[Comparison of transverse short-axis classic and oblique long-axis "Syringe-Free" approaches for internal jugular venous catheterization under ultrasound guidance]

Ilker Ince, Muhammet Ali Arı, Muhammet Mustafa Sulak, Mehmet Aksoy
Revista Brasileira de Anestesiologia 2018, 68 (3): 260-265

BACKGROUND AND OBJECTIVES: There are different ultrasound probe positions used for internal jugular venous catheter placement. Also, in-plane or out of plane needle approach may be used for catheterization. Transverse short-axis classic approach is the most popular performed approach in literature. "Syringe-Free" is a new described technique that is performed with oblique long-axis approach. We aimed to compare performance of these two approaches.

METHODS: This study was conducted as a prospective and randomized study. 80 patients were included the study and divided into two groups that were named Group C (transverse short-axis classic approach) and Group SF (oblique long-axis syringe-free approach) by a computer-generated randomization. The primary outcome was mean time that guidewire is seen in the internal jugular vein (performing time). The secondary outcomes were to compare number of needle pass, number of skin puncture and complications between two groups.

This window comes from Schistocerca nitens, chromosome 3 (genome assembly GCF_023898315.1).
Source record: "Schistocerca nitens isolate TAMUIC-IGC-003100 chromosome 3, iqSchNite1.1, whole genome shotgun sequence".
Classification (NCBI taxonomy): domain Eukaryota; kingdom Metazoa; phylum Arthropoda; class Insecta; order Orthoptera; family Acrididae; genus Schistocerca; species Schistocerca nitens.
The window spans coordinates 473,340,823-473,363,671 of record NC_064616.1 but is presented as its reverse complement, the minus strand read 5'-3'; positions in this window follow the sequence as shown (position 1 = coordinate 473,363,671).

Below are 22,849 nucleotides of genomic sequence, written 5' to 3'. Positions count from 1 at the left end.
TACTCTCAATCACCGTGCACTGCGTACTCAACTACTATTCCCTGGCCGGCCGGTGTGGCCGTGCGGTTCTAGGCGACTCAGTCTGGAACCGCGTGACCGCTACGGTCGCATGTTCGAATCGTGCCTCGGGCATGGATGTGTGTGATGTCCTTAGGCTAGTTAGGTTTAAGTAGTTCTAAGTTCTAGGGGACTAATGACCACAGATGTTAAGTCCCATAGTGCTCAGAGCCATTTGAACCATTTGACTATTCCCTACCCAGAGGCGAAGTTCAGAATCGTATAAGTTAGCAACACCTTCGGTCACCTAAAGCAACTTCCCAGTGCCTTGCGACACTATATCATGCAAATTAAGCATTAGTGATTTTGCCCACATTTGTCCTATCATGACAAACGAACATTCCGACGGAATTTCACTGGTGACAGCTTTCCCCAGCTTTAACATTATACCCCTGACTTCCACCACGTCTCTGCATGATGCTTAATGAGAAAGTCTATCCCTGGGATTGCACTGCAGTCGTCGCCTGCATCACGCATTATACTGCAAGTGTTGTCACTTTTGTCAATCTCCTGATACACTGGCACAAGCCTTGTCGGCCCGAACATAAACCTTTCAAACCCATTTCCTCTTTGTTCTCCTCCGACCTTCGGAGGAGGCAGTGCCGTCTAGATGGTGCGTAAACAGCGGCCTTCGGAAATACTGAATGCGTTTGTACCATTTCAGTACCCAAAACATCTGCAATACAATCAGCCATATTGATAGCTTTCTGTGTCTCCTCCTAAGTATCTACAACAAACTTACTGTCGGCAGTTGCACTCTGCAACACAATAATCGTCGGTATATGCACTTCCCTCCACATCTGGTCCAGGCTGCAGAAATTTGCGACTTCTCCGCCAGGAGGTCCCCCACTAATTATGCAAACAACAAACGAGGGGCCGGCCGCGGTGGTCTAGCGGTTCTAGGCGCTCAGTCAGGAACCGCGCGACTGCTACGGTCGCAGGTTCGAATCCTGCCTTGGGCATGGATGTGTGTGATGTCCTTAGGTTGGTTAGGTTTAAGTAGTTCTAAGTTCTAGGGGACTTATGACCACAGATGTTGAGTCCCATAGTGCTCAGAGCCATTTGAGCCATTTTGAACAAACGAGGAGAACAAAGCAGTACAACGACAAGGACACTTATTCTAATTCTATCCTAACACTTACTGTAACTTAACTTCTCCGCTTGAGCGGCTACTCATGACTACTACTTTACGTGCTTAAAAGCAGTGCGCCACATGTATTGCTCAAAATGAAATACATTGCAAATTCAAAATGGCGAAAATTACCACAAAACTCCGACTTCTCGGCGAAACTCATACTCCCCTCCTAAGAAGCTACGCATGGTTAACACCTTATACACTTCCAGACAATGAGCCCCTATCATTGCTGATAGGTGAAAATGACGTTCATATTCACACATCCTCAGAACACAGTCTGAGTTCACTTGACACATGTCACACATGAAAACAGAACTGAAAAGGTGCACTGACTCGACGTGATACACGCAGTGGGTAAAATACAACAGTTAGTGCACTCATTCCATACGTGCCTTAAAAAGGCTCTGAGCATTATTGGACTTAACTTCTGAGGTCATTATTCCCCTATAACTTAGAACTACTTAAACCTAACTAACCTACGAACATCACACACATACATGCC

RESULTS: Demographic and hemodynamic data were not significantly different. The mean performing time was 54.9±19.1s in Group C and 43.9±15.8s in Group SF. Significant differences were found between the groups (p=0.006). Mean number of needle pass was 3.2(±2.1) in Group C and 2.1(±1.6) in Group SF. There were statistically significant differences between two groups (p=0.002). The number of skin puncture was 1.6(±0.8) and 1.2(±0.5) in Group C and SF, respectively (p=0.027).

CONCLUSION: "Syringe-Free" technique has lower performing time, number of needle pass and skin puncture. Also, it allows to follow progress of guide-wire under continuous ultrasound visualization and the procedure does not need assistance during catheter insertion. Namely, "Syringe-Free" is effective, safe and fast technique that may be used to place internal jugular venous catheter.

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